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  1. #11
    Digital will work, but you asked our opinions. I think film is much better. If your target format is something digital or some sort of screen graphics, I think digital is the right way to go. If your target is a slide projector or print, I think film is the way to go. [again, I am a big fan of using the right tool for the right job]
    Eric Adler (tonsofpcs)
    http://www.videoproductionsupport.com/ Chat at: http://tinyurl.com/vpschat
    Follow me on twitter: @videosupport @eric_adler

  2. #12
    ite thx

  3. #13
    Hmm... I'm a film user myself, tonsofpcs, but frankly blowing up 35mm the size of a wall without pixelation (rather, grain, remember proper terms for proper tools for the proper job...) is a tad too much, no?

    My take for you rackdude, is to buy/borrow the biggest megapixel camera as you can, shoot it, edit it, print it.

    And yes, rebel xt will do.
    There's no bad camera, just a bad user
    Loong . Singapore

  4. #14
    Quote
    Quote: nagar
    View Post
    [COLOR=Olive]Hmm... I'm a film user myself, tonsofpcs, but frankly blowing up 35mm the size of a wall without pixelation (rather, grain, remember proper terms for proper tools for the proper job...) is a tad too much, no?
    Slide film tends to not show much grain, and grain is not pixelation, sure you lose 'data' where the grain borders are, but inside the grain is near infinite depth (ok, it's just a large but finite number, but its still much larger than that of a CCD's pixels.)

    I guess it wouldn't surprise you all that I prefer shooting everything full manual and controlling audio/video levels as much as possible to minimize loss
    Eric Adler (tonsofpcs)
    http://www.videoproductionsupport.com/ Chat at: http://tinyurl.com/vpschat
    Follow me on twitter: @videosupport @eric_adler

  5. #15
    Nope, I'm not the least surprised. You sound like one in your posts

    It's great to shoot in manual, I use fully manual cameras for b&w for weddings and events still (and I only use film cameras for b&w as of now).
    There's no bad camera, just a bad user
    Loong . Singapore

  6. #16
    looks like ill go rebel xt, cuz im a photo n00b, so imma stay away from film....

    im a computer type-o-guy

  7. #17
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    Hi, This post is very informative, however I would like some specific information. If someone can help me then please send me a private message. Best Regards,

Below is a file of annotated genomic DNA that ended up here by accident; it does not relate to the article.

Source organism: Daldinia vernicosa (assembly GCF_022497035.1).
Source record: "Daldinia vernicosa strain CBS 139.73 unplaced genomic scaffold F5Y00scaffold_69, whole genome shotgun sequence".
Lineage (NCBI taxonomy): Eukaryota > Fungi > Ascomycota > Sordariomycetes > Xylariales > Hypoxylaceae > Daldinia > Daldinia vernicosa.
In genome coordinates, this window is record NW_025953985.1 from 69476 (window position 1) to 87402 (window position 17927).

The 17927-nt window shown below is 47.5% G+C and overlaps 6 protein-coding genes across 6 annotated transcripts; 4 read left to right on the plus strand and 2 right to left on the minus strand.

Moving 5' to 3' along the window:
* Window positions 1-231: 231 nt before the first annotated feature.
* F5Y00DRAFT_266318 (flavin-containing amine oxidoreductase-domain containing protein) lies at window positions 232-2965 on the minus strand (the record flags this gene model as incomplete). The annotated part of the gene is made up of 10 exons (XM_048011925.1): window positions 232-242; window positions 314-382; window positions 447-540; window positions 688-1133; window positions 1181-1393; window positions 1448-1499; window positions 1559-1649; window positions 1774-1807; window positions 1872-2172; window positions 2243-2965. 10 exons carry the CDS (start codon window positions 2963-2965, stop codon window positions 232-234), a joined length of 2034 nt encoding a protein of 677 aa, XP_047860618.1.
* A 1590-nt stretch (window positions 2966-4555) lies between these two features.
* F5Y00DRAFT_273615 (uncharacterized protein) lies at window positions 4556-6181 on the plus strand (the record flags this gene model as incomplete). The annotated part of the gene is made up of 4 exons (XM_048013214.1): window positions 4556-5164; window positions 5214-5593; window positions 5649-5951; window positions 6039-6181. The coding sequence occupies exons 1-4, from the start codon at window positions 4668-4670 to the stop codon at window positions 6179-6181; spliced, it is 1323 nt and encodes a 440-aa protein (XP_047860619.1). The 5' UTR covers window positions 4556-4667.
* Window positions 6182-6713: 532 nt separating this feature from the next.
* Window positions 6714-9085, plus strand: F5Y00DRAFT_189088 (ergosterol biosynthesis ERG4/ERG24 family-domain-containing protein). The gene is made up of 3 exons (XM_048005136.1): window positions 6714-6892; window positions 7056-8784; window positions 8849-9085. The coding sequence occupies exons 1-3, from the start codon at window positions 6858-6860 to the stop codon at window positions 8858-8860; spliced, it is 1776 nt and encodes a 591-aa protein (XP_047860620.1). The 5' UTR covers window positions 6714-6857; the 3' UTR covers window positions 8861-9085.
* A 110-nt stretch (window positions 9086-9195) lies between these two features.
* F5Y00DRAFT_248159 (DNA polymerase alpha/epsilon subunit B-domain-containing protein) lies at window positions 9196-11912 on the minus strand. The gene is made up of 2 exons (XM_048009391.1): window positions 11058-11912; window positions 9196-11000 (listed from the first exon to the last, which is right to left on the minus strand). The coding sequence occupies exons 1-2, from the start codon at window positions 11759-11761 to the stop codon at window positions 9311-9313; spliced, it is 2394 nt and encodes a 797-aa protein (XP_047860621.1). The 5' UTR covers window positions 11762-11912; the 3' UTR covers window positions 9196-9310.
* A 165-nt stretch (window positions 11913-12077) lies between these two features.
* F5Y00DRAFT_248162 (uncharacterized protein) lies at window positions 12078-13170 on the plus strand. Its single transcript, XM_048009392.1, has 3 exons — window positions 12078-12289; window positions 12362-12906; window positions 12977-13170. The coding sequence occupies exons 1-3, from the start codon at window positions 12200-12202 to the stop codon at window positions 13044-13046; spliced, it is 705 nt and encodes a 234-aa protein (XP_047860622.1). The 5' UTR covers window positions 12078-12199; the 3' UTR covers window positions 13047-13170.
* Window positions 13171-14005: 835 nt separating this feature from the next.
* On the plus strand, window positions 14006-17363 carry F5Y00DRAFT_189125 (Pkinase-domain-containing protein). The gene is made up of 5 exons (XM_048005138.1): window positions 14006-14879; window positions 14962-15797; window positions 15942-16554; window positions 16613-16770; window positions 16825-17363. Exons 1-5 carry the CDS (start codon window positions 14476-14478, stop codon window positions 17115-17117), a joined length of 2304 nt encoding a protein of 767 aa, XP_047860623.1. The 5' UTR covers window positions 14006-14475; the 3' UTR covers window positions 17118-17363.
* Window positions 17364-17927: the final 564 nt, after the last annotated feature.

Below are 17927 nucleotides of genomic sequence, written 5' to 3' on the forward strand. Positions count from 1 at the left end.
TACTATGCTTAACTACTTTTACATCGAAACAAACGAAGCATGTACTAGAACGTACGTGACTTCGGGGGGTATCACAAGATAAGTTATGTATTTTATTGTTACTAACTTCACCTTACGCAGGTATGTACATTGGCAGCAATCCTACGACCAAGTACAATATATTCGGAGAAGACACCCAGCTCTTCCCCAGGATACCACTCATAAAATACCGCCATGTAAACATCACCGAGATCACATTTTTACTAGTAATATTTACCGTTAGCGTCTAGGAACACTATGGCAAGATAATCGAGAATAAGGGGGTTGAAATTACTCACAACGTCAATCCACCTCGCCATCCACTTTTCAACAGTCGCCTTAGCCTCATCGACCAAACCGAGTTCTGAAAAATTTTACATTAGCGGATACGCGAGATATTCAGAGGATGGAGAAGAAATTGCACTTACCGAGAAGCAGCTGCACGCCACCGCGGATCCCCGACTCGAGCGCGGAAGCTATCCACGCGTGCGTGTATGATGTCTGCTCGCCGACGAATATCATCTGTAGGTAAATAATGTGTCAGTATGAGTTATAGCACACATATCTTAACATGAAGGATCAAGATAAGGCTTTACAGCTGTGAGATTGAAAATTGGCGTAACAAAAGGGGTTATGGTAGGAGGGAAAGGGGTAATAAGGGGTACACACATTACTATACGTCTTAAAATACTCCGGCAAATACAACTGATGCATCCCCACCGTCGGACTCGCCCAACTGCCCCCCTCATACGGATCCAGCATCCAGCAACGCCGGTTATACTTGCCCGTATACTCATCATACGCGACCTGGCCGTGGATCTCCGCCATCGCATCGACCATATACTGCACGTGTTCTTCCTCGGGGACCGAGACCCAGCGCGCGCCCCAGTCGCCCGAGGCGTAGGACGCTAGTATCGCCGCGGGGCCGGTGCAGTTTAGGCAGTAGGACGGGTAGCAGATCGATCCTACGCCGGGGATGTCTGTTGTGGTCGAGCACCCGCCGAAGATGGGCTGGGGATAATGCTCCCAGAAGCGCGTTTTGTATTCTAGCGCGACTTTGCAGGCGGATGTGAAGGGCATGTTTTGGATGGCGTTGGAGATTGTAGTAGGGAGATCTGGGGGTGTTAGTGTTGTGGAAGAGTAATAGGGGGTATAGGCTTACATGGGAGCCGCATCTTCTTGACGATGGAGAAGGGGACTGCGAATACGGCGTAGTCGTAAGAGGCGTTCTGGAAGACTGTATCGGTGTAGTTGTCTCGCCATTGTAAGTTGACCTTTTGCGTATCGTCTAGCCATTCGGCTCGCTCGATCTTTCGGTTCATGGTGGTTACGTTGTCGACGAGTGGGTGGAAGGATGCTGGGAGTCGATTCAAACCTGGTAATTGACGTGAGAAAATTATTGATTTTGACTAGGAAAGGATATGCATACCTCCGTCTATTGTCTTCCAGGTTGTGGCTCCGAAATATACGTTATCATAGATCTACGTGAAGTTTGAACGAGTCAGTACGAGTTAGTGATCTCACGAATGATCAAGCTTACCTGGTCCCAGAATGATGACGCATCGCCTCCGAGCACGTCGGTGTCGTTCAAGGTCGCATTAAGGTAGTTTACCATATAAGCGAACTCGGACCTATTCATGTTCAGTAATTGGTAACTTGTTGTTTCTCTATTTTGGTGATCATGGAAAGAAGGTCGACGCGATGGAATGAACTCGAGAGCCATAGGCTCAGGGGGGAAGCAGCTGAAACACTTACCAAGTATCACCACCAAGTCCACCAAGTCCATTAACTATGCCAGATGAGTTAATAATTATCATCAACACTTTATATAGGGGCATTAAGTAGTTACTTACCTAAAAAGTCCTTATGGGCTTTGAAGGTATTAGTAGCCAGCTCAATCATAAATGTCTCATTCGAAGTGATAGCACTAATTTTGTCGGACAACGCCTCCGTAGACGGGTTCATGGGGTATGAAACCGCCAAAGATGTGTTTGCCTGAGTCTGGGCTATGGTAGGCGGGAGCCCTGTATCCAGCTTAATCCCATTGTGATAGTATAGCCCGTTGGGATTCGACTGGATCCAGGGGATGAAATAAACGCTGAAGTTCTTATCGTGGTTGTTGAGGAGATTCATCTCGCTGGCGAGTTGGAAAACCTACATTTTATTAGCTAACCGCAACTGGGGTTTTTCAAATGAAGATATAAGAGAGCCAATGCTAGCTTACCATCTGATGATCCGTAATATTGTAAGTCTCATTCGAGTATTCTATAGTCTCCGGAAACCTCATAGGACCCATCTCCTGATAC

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  8. #18
    Hi Sabir,

    You can post your questions here if you need to. We encourage public posting so everyone can learn from the issue as well.

    Cheerio!
    There's no bad camera, just a bad user
    Loong . Singapore

  9. #19
    Senior Member SC358's Avatar
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    Rackdude -
    Megapixels has no equivelency to a professional look. This term is also highly subjective to the viewer as well. A high-end point and shoot will look excellent when printed out to the right size. But, "the look", also includes the composition of your shot in color, lighting, depth of field or even something with artistic flair.

    I bought a Panasonic DMC FX-50 for my wife last year. It's a great little camera and she absolutely loves it! I like it a lot but I don't have enough control over speed and light. Less than a year later I did my research and got myself a Rebel XTI while other collegues of mine are going with Nikon D series (I can't afford that).

    Imho, 5-7MP point and shoot with a good lens can work well, with limitations in a professional sense. I think your Rebel XT is a good way to go because there's lots of room to grow into.
    SC358
    Relationships are based on compromises - behavior accepted is behavior repeated.

  10. #20
    The first group of digital cameras that we purchased for the editorial staff (six years ago) was the Nikon Coolpix 800, which had a Whopping TWO megapixel sensor

    We just purchased our third series of new staff cameras and one of the main criteria we'd learned was that whatever we bought, it had to have a minimum of 7 mpx. As tonsofpcs mentioned, this will be the right tool for this job, for us. A 7 mpx is affordable as well as appropriate to what we need (newspaper).

    More megapixels, for me, means that each pic is a larger 'canvas' - more color detail. That way I don't have to fool around a lot in adjusting the pix for print. More mpx allows me to crop and select what I want from an image, without losing a lot of quality.

    Our new Nikons will have 12.3 mpx, so I guess I will know better then.

    I don't think that on-line megapixels make much difference - mostly they all look good on the screen. Your oversize prints will be the proof of mpx quality. I agree that digital can't compare to the quality you get from film.

    eyepatch

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